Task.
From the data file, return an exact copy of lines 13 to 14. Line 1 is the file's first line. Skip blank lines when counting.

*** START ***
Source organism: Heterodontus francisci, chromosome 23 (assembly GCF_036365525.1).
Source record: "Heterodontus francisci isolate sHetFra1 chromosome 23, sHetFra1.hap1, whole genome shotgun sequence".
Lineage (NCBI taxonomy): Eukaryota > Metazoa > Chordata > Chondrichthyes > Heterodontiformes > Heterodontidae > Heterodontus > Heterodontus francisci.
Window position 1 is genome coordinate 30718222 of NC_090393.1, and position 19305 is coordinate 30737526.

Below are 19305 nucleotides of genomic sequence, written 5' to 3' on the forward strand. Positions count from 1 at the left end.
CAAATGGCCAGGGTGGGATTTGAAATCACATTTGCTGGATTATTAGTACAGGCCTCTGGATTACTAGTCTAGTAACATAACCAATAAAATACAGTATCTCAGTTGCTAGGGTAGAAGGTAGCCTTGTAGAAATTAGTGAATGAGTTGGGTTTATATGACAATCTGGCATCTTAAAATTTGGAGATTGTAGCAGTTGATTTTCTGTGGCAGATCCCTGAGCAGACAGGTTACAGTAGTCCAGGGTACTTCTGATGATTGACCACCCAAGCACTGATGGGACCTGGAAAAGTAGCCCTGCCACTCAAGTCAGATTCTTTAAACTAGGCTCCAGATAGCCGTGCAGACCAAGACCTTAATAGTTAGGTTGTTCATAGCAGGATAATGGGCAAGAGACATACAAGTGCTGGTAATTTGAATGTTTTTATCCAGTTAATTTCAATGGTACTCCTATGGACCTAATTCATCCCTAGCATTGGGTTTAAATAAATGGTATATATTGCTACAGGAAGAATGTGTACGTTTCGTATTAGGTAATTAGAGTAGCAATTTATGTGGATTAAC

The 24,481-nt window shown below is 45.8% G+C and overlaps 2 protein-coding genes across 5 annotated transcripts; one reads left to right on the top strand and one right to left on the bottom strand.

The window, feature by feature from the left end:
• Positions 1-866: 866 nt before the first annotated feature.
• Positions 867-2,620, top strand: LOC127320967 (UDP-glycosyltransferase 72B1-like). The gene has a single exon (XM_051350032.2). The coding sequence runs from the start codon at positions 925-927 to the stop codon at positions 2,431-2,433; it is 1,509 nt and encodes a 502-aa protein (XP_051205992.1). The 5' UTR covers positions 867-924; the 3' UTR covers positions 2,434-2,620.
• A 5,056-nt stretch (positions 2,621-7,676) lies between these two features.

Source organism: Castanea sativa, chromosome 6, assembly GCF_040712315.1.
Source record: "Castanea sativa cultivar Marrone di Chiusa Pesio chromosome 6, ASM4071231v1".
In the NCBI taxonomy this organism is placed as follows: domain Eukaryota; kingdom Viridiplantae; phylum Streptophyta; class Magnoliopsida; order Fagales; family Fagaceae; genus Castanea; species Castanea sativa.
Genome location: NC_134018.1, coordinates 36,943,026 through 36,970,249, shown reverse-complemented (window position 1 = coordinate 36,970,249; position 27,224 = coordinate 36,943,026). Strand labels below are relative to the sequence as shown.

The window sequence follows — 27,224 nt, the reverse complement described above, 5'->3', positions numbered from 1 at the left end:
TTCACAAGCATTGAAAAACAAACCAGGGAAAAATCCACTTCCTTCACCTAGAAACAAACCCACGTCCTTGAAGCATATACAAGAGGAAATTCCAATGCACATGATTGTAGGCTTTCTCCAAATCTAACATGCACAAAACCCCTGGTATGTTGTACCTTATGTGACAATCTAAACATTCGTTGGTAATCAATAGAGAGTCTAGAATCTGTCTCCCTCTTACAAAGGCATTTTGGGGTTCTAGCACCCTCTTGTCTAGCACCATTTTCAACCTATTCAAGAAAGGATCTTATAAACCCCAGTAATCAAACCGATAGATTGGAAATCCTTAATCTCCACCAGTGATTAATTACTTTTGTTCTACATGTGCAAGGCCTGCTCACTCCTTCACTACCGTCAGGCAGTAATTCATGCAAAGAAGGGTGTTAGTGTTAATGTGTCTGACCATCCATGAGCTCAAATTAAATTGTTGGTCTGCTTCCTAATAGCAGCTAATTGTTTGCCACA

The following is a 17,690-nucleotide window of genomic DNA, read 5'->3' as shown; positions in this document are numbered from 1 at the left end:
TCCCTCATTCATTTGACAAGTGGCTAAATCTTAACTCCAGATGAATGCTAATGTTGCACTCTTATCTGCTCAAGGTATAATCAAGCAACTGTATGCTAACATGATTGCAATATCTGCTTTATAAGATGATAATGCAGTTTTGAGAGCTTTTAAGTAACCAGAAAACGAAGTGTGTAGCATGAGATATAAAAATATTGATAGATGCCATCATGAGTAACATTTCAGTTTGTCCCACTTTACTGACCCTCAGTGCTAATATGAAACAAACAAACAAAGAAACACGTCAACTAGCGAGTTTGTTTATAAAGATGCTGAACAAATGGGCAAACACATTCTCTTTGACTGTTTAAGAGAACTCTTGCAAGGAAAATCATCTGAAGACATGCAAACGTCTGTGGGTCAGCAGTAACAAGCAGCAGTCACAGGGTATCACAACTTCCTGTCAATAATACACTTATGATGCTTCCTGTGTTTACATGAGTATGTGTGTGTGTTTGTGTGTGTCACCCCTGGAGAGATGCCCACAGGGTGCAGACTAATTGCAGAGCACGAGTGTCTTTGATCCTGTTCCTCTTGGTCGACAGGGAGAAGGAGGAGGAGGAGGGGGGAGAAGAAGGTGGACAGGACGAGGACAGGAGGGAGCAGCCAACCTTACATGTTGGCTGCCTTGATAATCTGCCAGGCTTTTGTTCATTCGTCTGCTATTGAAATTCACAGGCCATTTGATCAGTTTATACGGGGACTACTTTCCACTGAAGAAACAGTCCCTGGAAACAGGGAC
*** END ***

Source record: "Castanea sativa cultivar Marrone di Chiusa Pesio chromosome 6, ASM4071231v1".
In the NCBI taxonomy this organism is placed as follows: domain Eukaryota; kingdom Viridiplantae; phylum Streptophyta; class Magnoliopsida; order Fagales; family Fagaceae; genus Castanea; species Castanea sativa.